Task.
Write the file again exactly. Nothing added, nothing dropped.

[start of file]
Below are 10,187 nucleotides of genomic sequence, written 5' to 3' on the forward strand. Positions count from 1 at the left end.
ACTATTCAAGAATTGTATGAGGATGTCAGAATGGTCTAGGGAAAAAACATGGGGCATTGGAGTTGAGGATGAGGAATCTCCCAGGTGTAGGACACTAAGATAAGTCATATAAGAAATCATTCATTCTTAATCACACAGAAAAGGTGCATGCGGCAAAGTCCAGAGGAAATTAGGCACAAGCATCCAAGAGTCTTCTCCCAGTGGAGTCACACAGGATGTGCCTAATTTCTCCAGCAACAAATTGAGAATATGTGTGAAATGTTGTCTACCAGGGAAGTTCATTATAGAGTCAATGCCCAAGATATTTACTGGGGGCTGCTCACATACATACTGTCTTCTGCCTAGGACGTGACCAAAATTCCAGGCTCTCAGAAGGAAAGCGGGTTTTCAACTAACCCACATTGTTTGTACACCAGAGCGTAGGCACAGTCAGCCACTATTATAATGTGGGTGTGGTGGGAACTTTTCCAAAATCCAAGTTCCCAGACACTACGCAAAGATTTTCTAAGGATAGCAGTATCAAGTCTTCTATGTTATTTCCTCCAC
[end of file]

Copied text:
Below are 10,187 nucleotides of genomic sequence, written 5' to 3' on the forward strand. Positions count from 1 at the left end.
ACTATTCAAGAATTGTATGAGGATGTCAGAATGGTCTAGGGAAAAAACATGGGGCATTGGAGTTGAGGATGAGGAATCTCCCAGGTGTAGGACACTAAGATAAGTCATATAAGAAATCATTCATTCTTAATCACACAGAAAAGGTGCATGCGGCAAAGTCCAGAGGAAATTAGGCACAAGCATCCAAGAGTCTTCTCCCAGTGGAGTCACACAGGATGTGCCTAATTTCTCCAGCAACAAATTGAGAATATGTGTGAAATGTTGTCTACCAGGGAAGTTCATTATAGAGTCAATGCCCAAGATATTTACTGGGGGCTGCTCACATACATACTGTCTTCTGCCTAGGACGTGACCAAAATTCCAGGCTCTCAGAAGGAAAGCGGGTTTTCAACTAACCCACATTGTTTGTACACCAGAGCGTAGGCACAGTCAGCCACTATTATAATGTGGGTGTGGTGGGAACTTTTCCAAAATCCAAGTTCCCAGACACTACGCAAAGATTTTCTAAGGATAGCAGTATCAAGTCTTCTATGTTATTTCCTCCAC